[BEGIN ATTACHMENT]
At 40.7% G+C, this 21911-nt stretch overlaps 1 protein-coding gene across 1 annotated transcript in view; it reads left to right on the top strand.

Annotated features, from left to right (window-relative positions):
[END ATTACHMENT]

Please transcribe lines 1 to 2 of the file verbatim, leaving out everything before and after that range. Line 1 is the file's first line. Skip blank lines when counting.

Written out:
At 40.7% G+C, this 21911-nt stretch overlaps 1 protein-coding gene across 1 annotated transcript in view; it reads left to right on the top strand.

Annotated features, from left to right (window-relative positions):